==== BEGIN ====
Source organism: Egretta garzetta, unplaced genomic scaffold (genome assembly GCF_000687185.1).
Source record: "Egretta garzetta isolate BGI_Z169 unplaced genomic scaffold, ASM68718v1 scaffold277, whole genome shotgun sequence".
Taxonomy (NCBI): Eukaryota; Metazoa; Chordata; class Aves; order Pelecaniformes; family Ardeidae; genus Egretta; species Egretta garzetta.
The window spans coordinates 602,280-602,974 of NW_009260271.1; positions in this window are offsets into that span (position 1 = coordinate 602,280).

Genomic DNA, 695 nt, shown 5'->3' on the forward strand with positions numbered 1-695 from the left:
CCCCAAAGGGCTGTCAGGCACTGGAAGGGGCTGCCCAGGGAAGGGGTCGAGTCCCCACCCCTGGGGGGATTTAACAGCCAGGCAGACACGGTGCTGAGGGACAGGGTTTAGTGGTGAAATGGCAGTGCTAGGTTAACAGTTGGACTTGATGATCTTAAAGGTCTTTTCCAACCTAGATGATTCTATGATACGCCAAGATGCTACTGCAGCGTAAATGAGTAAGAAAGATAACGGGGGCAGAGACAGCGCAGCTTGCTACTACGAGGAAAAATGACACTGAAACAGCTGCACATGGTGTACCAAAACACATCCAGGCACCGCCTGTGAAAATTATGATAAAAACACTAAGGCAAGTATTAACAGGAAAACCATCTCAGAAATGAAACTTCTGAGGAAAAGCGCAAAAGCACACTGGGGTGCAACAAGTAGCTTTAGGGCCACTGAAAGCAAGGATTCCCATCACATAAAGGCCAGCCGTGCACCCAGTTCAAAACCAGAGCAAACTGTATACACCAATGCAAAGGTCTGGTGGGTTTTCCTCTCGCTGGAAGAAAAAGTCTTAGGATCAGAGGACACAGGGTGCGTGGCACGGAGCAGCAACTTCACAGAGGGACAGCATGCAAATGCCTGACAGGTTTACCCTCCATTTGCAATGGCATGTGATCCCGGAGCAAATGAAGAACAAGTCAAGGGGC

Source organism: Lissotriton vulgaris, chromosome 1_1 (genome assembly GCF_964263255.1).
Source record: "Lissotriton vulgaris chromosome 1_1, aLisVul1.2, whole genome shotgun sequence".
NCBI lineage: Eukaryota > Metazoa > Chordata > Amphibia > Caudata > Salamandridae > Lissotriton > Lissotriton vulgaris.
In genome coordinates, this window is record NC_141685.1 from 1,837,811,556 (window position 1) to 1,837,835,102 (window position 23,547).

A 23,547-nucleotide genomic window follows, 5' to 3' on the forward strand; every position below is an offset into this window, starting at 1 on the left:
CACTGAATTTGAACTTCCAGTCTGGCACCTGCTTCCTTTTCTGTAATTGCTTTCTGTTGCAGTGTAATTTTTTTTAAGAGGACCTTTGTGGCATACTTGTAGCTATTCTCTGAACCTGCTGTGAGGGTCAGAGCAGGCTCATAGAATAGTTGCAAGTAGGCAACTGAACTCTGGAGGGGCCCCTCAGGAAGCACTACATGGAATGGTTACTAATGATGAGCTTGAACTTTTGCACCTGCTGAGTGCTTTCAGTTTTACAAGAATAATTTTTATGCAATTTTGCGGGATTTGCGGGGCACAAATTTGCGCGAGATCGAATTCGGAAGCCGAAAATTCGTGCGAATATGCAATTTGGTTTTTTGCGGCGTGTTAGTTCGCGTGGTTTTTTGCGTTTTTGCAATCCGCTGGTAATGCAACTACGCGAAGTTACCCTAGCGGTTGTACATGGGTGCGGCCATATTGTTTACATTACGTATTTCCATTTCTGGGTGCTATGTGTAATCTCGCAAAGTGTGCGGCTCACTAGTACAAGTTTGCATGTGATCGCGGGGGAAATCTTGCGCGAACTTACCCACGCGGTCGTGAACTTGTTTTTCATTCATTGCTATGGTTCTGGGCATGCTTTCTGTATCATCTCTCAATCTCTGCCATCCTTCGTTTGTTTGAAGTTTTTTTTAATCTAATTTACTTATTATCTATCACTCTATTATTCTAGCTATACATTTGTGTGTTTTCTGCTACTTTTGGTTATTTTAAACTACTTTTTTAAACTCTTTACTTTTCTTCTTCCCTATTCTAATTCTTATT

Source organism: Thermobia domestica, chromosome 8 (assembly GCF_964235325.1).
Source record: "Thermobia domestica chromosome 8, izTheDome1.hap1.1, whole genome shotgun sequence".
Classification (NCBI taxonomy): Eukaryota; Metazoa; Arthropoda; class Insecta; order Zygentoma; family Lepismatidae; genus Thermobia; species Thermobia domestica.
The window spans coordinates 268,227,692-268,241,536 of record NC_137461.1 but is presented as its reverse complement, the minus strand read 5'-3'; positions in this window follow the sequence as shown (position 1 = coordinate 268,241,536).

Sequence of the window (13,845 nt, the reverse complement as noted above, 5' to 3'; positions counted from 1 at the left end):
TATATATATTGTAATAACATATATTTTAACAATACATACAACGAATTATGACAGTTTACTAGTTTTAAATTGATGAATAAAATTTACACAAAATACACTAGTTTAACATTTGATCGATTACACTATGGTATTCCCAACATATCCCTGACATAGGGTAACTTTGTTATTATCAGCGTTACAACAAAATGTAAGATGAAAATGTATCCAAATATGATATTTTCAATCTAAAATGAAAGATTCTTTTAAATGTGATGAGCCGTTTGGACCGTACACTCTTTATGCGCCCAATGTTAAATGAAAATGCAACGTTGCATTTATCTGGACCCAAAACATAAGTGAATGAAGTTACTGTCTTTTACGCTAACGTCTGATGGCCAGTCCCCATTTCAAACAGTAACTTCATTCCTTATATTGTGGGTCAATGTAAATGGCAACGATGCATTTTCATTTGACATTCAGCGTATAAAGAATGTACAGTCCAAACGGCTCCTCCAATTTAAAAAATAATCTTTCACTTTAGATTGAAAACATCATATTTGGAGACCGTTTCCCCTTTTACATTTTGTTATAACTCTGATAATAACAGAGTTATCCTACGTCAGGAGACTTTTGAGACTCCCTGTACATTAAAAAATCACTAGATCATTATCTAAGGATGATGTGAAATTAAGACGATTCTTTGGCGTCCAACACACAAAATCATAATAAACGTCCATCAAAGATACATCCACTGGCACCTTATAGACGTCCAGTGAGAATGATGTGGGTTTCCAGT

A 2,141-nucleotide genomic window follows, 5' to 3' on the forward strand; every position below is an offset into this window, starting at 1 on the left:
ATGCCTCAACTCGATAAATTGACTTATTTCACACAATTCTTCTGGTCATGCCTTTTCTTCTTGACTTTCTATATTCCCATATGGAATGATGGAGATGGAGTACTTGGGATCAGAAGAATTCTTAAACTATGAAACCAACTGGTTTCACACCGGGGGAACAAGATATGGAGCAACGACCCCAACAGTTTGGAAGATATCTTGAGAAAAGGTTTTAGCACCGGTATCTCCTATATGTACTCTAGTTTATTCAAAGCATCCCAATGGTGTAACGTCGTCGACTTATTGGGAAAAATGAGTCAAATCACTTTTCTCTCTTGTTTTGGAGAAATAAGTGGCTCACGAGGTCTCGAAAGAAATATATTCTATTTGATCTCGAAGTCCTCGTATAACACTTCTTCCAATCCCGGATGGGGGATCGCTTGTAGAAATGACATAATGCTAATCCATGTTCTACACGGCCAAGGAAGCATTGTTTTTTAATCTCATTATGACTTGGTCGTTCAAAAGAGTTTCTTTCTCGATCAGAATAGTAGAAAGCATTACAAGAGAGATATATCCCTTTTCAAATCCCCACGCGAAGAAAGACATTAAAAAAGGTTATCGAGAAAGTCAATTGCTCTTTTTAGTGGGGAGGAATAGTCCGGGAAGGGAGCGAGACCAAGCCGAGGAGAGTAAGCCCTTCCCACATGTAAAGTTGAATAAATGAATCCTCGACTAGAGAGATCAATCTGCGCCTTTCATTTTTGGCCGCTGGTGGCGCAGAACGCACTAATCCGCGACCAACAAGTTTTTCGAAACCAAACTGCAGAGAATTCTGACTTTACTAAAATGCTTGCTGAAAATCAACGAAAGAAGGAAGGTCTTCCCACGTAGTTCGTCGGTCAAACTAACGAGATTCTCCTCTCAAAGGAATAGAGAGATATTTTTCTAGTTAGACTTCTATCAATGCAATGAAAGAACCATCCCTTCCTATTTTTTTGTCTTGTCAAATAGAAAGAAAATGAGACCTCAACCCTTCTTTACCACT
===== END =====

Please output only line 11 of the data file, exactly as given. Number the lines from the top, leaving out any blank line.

A 23,547-nucleotide genomic window follows, 5' to 3' on the forward strand; every position below is an offset into this window, starting at 1 on the left: